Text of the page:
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An Open Letter to the Community

I have been going to the Boom Boom Room since 1973, when I used to come down to Laguna Beach from Los Angeles on weekends several times a year. Ten years ago I bought a home in Laguna Beach.

The Boom Boom Room represented the acceptance and openness of Laguna Beach long before it was so acceptable to be gay. Now, if this landmark goes, the city will lose an important symbol of its long-standing reputation of gay and lesbian tolerance, and the longest continuously operating gay bar in the western United States.

The city has a large gay community and many of us have come here because of Laguna's reputation. If the city agrees to close this landmark to make room for another boutique hotel or whatever the developer's plans are, then all of Laguna will be hurt by this action.

Certainly not all gay people go to this club and restaurant, but it is the anchor for the gay community in town. Its closure would dramatically affect the two other smaller establishments, Woodys and Main Street. These businesses would be jeopardized, and the city of Laguna Beach would be hurt in the long run.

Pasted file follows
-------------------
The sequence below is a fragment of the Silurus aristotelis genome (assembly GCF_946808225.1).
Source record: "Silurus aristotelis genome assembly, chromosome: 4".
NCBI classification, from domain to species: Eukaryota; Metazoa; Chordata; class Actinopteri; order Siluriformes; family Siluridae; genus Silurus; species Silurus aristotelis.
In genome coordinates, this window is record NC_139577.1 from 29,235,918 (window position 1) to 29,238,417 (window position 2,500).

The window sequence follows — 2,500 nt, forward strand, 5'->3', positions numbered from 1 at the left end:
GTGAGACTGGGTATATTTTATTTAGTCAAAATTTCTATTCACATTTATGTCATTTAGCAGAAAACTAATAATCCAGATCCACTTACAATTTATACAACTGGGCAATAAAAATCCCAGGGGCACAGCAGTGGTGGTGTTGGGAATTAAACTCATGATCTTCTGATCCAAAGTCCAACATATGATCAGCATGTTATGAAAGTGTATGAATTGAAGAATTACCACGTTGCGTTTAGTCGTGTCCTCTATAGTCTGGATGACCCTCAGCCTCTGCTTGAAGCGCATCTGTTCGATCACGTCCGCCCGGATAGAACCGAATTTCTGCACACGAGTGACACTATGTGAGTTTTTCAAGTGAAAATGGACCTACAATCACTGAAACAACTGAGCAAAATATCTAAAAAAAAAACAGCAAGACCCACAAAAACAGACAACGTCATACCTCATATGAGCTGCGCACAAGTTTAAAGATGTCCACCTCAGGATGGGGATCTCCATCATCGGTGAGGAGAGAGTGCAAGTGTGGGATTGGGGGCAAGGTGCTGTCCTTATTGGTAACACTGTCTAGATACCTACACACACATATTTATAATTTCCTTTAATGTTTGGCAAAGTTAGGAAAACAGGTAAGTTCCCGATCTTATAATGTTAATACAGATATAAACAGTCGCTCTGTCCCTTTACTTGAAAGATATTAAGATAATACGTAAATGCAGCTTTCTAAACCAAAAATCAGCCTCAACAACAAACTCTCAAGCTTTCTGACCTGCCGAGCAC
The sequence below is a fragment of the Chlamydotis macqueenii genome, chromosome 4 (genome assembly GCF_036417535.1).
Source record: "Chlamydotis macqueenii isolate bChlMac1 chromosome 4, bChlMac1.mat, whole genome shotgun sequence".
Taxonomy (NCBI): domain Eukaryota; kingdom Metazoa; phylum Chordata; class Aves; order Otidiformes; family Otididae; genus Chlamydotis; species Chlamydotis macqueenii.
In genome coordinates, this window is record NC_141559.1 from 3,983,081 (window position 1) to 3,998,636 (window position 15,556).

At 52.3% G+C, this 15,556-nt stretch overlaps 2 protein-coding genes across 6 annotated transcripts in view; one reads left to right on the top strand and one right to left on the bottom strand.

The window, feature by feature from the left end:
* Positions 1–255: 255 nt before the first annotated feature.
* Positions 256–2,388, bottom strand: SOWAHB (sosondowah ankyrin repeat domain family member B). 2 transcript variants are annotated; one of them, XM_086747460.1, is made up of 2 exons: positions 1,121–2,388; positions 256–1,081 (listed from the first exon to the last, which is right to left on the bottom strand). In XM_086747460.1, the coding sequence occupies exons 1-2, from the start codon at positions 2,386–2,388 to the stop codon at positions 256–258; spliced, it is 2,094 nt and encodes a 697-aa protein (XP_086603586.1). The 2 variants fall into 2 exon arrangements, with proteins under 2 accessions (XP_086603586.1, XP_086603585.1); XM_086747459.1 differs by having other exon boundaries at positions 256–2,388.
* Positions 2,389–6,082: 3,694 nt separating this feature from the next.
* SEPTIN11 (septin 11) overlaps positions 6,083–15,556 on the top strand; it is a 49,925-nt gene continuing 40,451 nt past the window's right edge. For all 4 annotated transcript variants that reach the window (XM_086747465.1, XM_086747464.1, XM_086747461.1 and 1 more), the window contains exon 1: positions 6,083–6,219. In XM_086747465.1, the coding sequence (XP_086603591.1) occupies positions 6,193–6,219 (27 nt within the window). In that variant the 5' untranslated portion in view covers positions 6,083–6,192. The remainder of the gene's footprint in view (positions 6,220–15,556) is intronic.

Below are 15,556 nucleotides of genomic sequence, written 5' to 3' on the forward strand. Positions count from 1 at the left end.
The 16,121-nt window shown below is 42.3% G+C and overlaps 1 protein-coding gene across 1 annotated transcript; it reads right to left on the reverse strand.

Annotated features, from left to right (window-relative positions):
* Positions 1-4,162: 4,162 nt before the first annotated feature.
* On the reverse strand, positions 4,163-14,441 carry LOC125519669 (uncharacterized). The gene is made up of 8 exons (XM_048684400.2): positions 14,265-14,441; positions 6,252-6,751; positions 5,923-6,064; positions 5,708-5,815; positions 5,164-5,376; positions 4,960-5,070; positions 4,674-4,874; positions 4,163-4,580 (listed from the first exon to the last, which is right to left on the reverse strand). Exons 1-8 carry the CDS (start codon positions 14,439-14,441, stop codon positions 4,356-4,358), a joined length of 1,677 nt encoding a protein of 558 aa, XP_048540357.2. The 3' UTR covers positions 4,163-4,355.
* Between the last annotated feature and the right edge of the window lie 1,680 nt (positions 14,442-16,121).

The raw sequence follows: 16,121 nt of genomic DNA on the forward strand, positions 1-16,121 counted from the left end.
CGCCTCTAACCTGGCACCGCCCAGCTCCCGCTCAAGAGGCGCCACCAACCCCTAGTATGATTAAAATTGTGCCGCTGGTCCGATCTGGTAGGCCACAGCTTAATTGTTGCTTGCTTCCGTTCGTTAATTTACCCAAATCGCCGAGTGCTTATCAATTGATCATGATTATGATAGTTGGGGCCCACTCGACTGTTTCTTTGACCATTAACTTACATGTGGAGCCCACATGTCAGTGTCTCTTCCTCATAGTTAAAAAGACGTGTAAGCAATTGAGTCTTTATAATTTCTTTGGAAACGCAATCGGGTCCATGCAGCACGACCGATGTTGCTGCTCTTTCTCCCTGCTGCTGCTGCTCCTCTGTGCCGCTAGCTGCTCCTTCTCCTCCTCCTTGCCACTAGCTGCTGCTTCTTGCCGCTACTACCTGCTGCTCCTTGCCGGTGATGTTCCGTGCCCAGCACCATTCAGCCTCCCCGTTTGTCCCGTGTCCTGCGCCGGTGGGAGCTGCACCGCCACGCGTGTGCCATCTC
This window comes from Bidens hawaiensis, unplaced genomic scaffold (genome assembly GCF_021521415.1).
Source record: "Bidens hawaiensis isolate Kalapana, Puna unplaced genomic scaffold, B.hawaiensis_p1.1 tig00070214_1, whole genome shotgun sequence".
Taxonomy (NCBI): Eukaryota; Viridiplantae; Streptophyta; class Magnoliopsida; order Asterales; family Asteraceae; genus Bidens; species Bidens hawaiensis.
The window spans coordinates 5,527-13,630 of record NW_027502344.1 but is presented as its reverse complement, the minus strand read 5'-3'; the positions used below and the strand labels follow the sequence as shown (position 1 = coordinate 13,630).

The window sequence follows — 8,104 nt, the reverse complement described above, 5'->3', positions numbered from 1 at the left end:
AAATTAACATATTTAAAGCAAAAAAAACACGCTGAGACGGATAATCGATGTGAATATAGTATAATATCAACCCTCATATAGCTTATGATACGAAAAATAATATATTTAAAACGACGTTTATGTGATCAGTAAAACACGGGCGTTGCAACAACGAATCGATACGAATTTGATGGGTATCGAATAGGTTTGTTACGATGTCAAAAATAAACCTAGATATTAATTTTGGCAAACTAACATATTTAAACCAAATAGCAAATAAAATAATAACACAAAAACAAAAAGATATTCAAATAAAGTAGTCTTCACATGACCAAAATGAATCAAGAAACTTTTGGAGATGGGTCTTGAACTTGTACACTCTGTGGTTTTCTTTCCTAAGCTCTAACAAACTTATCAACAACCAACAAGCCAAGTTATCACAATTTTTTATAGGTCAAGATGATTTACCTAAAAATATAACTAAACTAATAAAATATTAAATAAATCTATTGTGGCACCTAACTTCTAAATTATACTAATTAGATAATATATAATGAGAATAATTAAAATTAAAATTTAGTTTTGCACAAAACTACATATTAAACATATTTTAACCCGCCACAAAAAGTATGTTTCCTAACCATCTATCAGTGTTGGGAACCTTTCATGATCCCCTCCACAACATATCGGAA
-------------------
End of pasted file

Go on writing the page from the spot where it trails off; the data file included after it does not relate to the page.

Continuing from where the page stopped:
The gay and lesbian dollars to the city are huge. Throughout the year the Montage, the Surf and Sand, virtually all hotels, and of course all the restaurants benefit greatly from the gay and lesbian residents and visitors to Laguna Beach. A friend who works at the Montage estimated that 20 percent of the guests there are gay. A doorman at the Boom Boom Room recently told me that he is always calling cabs to send people back to the Montage. The Surf and Sand being 1/2 block away would certainly be hurt by the Boom's closing. The stores and numerous other businesses would be impacted by this loss.

Without an anchor in town the gay travel dollar will simply go to Palm Springs, San Diego, LA, Long Beach -- who knows, there are lots of options.

And the property values could be hurt, too. There are many gay and lesbian home and condo owners who would be less likely to stick around if this landmark goes the way of the wrecking ball.

But economics aside, it seems to me that the city, which will have final authority on this issue, would want to keep Laguna's long held national reputation as one of the true leaders in tolerance and acceptance.

And I would hope that the leaders of the gay and lesbian community would join in this fight to SAVE THE BOOM!!!

Sincerely,
Fred Karger